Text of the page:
Experts have warned that the waves of panic buying seen in many supermarkets in Jakarta in recent weeks may contribute to an increase in inflation and hurt the country’s consumption growth in the long run.“The danger of panic buying is that it can create inflation, especially for staple foods,” a senior economist at the Institute for Development of Economics and Finance (INDEF), Aviliani, told The Jakarta Post over the phone on Wednesday.The first wave of panic buyers hit supermarkets at the start of the month, on March 2, after President Joko “Jokowi” Widodo announced the first two cases COVID-19 in Indonesia. Another wave of buyers purchasing in bulk was seen over the weekend as the number of cases in Indonesia grew rapidly. As of Thursday, there were 227 confirmed cases and 19 deaths.The prices of several staple goods have seen a drastic increase. According to the National Strategic Food Prices Information Center (PIHPSN), the average price for a kilogram of granulated sugar across all provinces in Indonesia reached Rp 17,050 (US$1.06) on Thursday, significantly higher than the highest retail price (HET), which is pegged at Rp 12,500 per kilogram.Aviliani urged the central government to work with regional governments to stabilize staple goods because if their prices became volatile, it would not only cause inflation but also “the growth of the economy will slow down”.The Indonesian economy depends, in large part, on household consumption. Household consumption accounted for 56.62 percent of the country’s total gross domestic product (GDP) in 2019, according to the fourth-quarter report on Indonesia’s economic growth by Statistics Indonesia (BPS). The Asian Development Bank (ADB) cited Indonesia’s “strong domestic consumption” as the backbone of the country’s economic growth in 2020, according to the Asian Development Outlook 2019 Update report.“Robust consumption should see Indonesia’s economic expansion continue at a healthy pace this year  and next year ,” said ADB country director for Indonesia Winfried Wicklein as quoted in an ADB press release on Sept. 25, 2019.The paradox of panic buying is that it may seem to spur consumption, but, in the long run, it actually does not because people will buy less in the future. “Simply, the more you buy now, the less you will buy later,” an analyst at a major brokerage house told the Post on Thursday.The analyst said that “the impact on economic growth will be marginal if we stretch the time frame over the longer horizon” because consumers would not need more basic necessities than their usual spending patterns.He cautioned about the impact of the novel coronavirus on purchasing power. “If more jobs are lost than created, it will lead to reduced purchasing power and hamper demand,” the analyst explained.Transmart Carrefour vice president of corporate communications Satria Hamid told the Post on Wednesday that the supermarket chain had seen sales increase by 50 percent year-on-year within the last two weeks.“[…] mostly staple foods, followed by hand sanitizer, masks, gloves, hand soap and also goods such as fruits and health supplements,” Satria said, adding that in addition to the stockpiling that occurred on March 2, a significant increase in purchases had been seen over the weekend and had carried into Tuesday of this week.Satria mentioned that Transmart Carrefour was coordinating with the Trade Ministry and the Jakarta administration to ensure a steady supply of goods. Its coordination with the ministry sought to increase access to staple items, including sugar, whose prices have soared.The Indonesian Retailers Association (Aprindo) released a statement on March 2 urging “the Indonesian public not to carry out panic buying due to phobias”.“Panic buying happens when there is a perception formed in society without clear information,” Aviliani told the Post, explaining that the images of empty shelves circling on social media had caused fear in consumers that they would not be able to buy necessary goods when they needed to. (ydp)Topics :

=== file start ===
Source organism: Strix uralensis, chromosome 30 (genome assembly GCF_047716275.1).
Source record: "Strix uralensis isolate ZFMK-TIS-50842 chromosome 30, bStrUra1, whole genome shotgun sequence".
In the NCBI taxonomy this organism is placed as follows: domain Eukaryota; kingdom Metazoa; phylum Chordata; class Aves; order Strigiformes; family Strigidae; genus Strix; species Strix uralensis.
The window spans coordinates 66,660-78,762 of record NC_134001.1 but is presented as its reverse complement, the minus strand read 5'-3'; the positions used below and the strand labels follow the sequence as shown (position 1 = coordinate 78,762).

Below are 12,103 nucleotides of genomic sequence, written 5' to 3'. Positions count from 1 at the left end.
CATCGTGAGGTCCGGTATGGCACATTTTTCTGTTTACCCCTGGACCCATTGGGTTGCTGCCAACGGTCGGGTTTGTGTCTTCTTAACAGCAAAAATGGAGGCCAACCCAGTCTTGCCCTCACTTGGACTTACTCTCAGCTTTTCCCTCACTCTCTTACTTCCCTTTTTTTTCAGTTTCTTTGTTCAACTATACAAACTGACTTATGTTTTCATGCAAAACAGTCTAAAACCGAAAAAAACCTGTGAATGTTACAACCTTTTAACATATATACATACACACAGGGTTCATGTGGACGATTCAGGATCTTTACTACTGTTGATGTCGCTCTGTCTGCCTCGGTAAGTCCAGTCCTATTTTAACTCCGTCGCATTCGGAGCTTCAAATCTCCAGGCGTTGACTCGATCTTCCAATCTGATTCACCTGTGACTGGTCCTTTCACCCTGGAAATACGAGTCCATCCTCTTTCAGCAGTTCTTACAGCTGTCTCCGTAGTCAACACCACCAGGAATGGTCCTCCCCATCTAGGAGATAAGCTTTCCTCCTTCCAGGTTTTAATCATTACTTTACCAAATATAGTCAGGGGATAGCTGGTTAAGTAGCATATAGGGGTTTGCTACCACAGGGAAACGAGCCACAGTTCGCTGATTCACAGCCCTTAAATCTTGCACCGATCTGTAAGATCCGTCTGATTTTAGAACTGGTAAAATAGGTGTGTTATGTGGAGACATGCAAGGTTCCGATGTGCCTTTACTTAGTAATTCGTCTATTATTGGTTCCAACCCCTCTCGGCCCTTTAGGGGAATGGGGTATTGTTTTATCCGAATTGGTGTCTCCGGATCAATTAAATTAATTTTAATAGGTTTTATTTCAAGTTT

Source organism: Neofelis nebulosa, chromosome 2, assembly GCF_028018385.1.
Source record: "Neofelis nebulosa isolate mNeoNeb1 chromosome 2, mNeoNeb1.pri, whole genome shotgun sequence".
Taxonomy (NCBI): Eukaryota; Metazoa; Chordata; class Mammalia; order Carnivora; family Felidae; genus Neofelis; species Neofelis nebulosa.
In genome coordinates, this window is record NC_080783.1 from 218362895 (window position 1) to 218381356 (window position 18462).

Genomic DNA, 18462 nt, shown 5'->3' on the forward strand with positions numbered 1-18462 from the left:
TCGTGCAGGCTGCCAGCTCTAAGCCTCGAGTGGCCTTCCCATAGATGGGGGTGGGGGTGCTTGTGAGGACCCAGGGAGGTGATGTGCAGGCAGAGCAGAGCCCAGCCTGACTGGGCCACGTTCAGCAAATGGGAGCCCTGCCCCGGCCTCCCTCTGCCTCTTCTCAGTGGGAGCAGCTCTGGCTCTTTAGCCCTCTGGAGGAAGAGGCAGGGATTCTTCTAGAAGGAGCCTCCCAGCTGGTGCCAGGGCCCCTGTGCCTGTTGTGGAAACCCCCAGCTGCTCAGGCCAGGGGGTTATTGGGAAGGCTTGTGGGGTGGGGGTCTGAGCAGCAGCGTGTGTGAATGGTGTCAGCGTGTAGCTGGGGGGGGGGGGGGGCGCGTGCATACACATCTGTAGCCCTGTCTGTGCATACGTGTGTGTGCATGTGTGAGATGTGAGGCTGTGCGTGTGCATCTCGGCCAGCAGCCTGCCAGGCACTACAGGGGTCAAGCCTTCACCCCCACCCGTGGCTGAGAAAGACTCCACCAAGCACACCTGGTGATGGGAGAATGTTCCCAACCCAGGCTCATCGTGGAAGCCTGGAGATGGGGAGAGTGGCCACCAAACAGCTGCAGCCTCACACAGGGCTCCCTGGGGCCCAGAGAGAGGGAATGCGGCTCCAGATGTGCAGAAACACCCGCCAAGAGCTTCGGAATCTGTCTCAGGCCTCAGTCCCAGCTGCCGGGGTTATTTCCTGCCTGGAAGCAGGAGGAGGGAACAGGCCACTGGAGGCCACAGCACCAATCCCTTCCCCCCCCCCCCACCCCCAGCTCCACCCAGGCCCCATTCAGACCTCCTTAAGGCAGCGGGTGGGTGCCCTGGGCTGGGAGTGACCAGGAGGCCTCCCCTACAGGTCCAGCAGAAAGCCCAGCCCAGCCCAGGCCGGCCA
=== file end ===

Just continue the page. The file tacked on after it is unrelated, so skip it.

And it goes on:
Topics : Global smartphone sales saw their worst-ever slump in the first quarter as the coronavirus pandemic hit consumer spending, a market tracker said Monday.The Gartner survey found a 20.5 percent drop in the first three months of the year.The plunge came amid heightened economic uncertainty and government-ordered lockdowns in many parts of the world in March, Gartner noted. “Apple had a strong start to the year thanks to its new product line up that saw strong momentum globally,” said Annette Zimmermann, research vice president at Gartner.”Apple’s ability to serve clients via its online stores and its production returning to near normal levels at the end of March helped recover some of the early positive momentum.”Global sales amounted to 299 million units in the quarter compared with 375 million a year ago. Another factor was the shutdown of factories, many in China, which produce the handsets for most of the major global smartphone makers, noted analysts at Gartner.The data showed Samsung keeping its leading position with 18.5 percent of the market even though sales were down more than 22 percent.Huawei remained at number two with a 14.2 percent market share, after a 27 percent drop in sales for the Chinese giant being hit with US sanctions.Apple held third place, seeing a more modest eight percent drop, giving the US firm a 13.7 percent share.
Energy, Environment, National Issues, Press Release, Public Health, Statement Harrisburg, PA – Today, Governor Tom Wolf issued the following statement on the Environmental Protection Agency (EPA) and the Trump Administration’s rolling back of current fuel efficiency standards, which is projected to increase costs for Pennsylvanians on gasoline:“Once again, the Trump Administration is siding with big oil and gas companies over families in Pennsylvania. Today’s decision will mean small business owners paying more to transport their goods and get to job sites and families paying more to drive to work or their child’s school. This decision flies in the face of what’s best for consumers and the environment. The EPA’s action to weaken fuel economy standards hurts Pennsylvania’s consumers, workers, and everyone who wants to breathe cleaner air. Fuel economy standards are lowering gas bills, spurring innovation to create jobs, keeping air cleaner, and creating demand for cleaner domestic energy and renewable technology.“The current standards have led to the development of new technologies, manufacturing innovation, and new jobs throughout the U.S., while reducing consumer costs at the gas pump. These standards were developed with substantial public input and rely on scientific evidence to promote advanced vehicle technologies and reduce air pollution, while saving Pennsylvanians at the pump. Pure and simple, this is a betrayal of the same people the President claims he is fighting for.“Thanks to the Clean Car Standards, the 2018 Ford F-150 gets better gas mileage than a 2010 Taurus. At a time when advanced manufacturers are expanding in Pennsylvania and more than 7,500 workers in the state are employed in manufacturing the high-tech components of these vehicles and developing the next generation of vehicle technologies, we need to encourage innovation, not turn back the clock.” Governor Wolf: Trump Fuel Economy Rollback Betrays PA Consumers, Workers August 02, 2018 SHARE Email Facebook Twitter
DOF Subsea has chosen acoustic and inertial navigation technology from Sonardyne Brasil to support its deepwater operations from three vessels offshore Brazil.The three vessels will be equipped with Sonardyne’s SPRINT-Nav all-in-one subsea navigation instrument for underwater vehicles.A remote operated vehicle (ROV) on one of the vessels will also be fitted with a Sonardyne Syrinx Doppler Velocity Log (DVL), in place of its existing system. All three vessels are on long-term contract in Brazilian waters.DOF Subsea’s multiple SPRINT-Nav systems will be used to support ROV operations, as part of construction, inspection, maintenance and repair (IMR) work in Brazil’s deepwater pre-salt oil fields, in depths down to 3,000 metres.Andre Moura, sales & applications manager for Sonardyne in Brasil, said: “To meet stringent specifications for subsea inertial navigation, operators are more and more looking for high-performance instruments and our SPRINT-Nav meets their needs. SPRINT-Nav offers unmatchable performance.”